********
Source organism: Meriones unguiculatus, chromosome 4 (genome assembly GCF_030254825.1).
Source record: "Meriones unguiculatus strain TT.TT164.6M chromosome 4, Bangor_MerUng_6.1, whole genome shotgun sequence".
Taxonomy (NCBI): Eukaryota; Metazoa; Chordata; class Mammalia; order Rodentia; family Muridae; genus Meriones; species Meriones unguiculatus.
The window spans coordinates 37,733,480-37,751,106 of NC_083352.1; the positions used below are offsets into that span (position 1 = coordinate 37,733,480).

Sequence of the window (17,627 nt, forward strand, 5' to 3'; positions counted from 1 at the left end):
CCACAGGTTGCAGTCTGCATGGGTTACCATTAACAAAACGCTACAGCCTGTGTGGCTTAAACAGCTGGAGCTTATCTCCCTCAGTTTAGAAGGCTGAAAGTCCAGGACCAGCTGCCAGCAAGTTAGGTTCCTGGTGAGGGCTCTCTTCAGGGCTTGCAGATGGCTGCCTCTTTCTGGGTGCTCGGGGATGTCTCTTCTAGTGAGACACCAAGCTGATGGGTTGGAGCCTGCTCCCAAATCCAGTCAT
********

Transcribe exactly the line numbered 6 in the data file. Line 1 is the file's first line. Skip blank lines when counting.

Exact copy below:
CCACAGGTTGCAGTCTGCATGGGTTACCATTAACAAAACGCTACAGCCTGTGTGGCTTAAACAGCTGGAGCTTATCTCCCTCAGTTTAGAAGGCTGAAAGTCCAGGACCAGCTGCCAGCAAGTTAGGTTCCTGGTGAGGGCTCTCTTCAGGGCTTGCAGATGGCTGCCTCTTTCTGGGTGCTCGGGGATGTCTCTTCTAGTGAGACACCAAGCTGATGGGTTGGAGCCTGCTCCCAAATCCAGTCAT